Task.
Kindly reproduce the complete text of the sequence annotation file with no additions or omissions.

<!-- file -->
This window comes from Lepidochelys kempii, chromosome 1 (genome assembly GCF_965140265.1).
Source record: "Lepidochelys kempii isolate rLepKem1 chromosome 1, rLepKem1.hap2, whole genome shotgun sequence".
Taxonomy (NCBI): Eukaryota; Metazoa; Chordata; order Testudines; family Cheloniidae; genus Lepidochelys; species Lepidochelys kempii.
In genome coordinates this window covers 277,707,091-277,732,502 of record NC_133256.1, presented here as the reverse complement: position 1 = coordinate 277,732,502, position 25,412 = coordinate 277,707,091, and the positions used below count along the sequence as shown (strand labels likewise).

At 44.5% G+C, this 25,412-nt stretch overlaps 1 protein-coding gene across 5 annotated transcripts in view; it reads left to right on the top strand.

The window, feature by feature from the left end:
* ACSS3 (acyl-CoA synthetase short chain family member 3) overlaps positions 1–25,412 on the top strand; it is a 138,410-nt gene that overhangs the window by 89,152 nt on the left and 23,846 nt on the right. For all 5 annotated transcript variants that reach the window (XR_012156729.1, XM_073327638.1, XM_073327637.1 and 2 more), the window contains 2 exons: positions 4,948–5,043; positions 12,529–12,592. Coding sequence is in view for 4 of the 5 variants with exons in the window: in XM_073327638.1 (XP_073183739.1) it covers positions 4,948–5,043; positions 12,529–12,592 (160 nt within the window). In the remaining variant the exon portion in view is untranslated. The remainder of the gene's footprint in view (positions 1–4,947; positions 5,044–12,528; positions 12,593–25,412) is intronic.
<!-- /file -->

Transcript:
This window comes from Lepidochelys kempii, chromosome 1 (genome assembly GCF_965140265.1).
Source record: "Lepidochelys kempii isolate rLepKem1 chromosome 1, rLepKem1.hap2, whole genome shotgun sequence".
Taxonomy (NCBI): Eukaryota; Metazoa; Chordata; order Testudines; family Cheloniidae; genus Lepidochelys; species Lepidochelys kempii.
In genome coordinates this window covers 277,707,091-277,732,502 of record NC_133256.1, presented here as the reverse complement: position 1 = coordinate 277,732,502, position 25,412 = coordinate 277,707,091, and the positions used below count along the sequence as shown (strand labels likewise).

At 44.5% G+C, this 25,412-nt stretch overlaps 1 protein-coding gene across 5 annotated transcripts in view; it reads left to right on the top strand.

The window, feature by feature from the left end:
* ACSS3 (acyl-CoA synthetase short chain family member 3) overlaps positions 1–25,412 on the top strand; it is a 138,410-nt gene that overhangs the window by 89,152 nt on the left and 23,846 nt on the right. For all 5 annotated transcript variants that reach the window (XR_012156729.1, XM_073327638.1, XM_073327637.1 and 2 more), the window contains 2 exons: positions 4,948–5,043; positions 12,529–12,592. Coding sequence is in view for 4 of the 5 variants with exons in the window: in XM_073327638.1 (XP_073183739.1) it covers positions 4,948–5,043; positions 12,529–12,592 (160 nt within the window). In the remaining variant the exon portion in view is untranslated. The remainder of the gene's footprint in view (positions 1–4,947; positions 5,044–12,528; positions 12,593–25,412) is intronic.